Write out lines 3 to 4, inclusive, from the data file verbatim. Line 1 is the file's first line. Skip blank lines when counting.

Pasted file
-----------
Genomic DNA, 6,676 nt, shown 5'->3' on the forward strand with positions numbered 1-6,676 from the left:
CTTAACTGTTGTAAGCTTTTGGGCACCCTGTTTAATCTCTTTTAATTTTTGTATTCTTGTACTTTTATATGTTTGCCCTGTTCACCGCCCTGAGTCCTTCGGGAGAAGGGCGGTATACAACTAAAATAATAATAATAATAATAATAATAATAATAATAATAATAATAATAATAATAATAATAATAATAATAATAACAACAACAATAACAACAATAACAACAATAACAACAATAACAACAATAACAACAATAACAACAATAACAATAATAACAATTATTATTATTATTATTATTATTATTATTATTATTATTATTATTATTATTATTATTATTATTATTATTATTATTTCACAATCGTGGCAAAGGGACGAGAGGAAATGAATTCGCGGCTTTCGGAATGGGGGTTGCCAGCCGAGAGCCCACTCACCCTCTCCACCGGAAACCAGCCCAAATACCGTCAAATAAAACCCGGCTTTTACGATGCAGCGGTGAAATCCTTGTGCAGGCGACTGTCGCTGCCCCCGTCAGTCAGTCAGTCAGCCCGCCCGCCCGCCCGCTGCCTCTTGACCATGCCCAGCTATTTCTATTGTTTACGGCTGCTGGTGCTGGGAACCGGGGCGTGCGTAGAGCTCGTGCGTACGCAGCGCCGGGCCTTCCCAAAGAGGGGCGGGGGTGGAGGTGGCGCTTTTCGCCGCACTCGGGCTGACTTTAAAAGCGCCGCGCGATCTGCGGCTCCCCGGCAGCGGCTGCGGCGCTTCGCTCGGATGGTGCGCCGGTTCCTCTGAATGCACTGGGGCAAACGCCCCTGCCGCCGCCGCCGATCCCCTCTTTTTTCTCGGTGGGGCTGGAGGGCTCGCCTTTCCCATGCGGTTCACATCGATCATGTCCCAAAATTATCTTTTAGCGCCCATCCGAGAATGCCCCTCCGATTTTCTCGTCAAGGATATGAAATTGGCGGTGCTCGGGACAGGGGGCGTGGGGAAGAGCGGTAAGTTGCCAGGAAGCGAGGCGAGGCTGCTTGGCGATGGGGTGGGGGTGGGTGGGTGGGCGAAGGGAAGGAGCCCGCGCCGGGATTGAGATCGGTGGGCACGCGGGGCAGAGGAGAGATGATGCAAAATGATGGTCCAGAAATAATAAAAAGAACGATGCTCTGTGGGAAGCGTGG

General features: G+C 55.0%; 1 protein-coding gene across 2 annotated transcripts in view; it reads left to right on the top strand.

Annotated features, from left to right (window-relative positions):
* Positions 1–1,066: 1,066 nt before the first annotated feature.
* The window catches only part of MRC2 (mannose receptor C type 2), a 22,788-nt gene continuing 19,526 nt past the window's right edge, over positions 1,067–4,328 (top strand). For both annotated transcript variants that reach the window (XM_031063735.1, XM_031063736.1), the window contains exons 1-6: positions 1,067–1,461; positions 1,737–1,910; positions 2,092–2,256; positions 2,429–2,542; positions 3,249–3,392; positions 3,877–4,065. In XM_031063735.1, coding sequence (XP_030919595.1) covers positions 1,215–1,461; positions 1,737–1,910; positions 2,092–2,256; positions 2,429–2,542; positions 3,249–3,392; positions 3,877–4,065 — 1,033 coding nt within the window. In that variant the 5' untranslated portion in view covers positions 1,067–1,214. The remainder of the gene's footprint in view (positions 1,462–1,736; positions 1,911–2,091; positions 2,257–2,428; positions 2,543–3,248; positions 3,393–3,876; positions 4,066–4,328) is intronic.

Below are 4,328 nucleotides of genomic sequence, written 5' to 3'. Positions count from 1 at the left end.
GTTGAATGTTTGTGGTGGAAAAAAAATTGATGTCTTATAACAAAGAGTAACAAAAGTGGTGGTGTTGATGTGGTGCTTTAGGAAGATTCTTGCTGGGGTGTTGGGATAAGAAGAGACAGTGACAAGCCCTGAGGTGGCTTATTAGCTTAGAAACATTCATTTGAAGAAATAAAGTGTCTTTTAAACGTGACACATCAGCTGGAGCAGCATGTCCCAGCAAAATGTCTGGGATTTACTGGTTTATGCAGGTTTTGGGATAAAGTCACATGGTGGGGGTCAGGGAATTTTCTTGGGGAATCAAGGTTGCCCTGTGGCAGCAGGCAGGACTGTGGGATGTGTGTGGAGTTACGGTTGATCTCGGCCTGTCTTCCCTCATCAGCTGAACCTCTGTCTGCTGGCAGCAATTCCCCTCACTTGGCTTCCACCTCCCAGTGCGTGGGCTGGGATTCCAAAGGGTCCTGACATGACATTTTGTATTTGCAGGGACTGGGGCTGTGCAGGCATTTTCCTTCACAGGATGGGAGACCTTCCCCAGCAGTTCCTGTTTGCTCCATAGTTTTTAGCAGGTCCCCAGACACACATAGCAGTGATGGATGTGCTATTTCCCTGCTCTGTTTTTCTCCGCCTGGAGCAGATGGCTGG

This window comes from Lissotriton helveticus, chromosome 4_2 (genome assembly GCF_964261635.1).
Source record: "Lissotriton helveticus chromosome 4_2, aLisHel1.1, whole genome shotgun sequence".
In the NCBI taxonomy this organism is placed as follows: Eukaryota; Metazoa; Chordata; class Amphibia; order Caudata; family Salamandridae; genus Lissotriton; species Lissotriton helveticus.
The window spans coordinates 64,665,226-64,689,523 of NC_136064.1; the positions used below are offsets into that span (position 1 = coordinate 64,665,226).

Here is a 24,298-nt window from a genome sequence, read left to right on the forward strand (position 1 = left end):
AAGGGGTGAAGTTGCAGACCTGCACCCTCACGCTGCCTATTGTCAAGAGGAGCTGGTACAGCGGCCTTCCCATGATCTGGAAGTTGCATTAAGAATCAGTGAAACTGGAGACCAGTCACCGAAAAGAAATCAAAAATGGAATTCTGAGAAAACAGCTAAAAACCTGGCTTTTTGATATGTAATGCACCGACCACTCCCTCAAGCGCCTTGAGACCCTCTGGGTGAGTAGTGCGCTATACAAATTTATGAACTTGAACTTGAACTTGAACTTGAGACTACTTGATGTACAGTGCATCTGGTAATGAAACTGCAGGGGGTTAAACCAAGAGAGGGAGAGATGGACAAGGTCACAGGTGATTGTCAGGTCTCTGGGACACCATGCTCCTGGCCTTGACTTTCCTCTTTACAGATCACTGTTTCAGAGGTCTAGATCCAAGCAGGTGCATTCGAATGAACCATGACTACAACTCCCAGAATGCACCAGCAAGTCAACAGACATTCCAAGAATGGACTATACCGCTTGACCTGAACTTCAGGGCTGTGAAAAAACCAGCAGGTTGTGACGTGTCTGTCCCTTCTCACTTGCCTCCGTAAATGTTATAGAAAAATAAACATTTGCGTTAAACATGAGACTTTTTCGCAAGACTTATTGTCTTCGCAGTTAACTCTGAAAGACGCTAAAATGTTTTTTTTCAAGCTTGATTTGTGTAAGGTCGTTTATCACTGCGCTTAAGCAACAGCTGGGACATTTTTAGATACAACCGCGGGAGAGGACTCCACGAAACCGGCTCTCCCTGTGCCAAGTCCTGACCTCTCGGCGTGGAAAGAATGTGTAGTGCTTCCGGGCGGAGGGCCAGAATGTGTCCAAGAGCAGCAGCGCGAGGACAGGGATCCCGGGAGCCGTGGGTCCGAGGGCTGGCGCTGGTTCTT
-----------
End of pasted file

General features: G+C 55.0%; 1 protein-coding gene across 2 annotated transcripts in view; it reads left to right on the top strand.

Annotated features, from left to right (window-relative positions):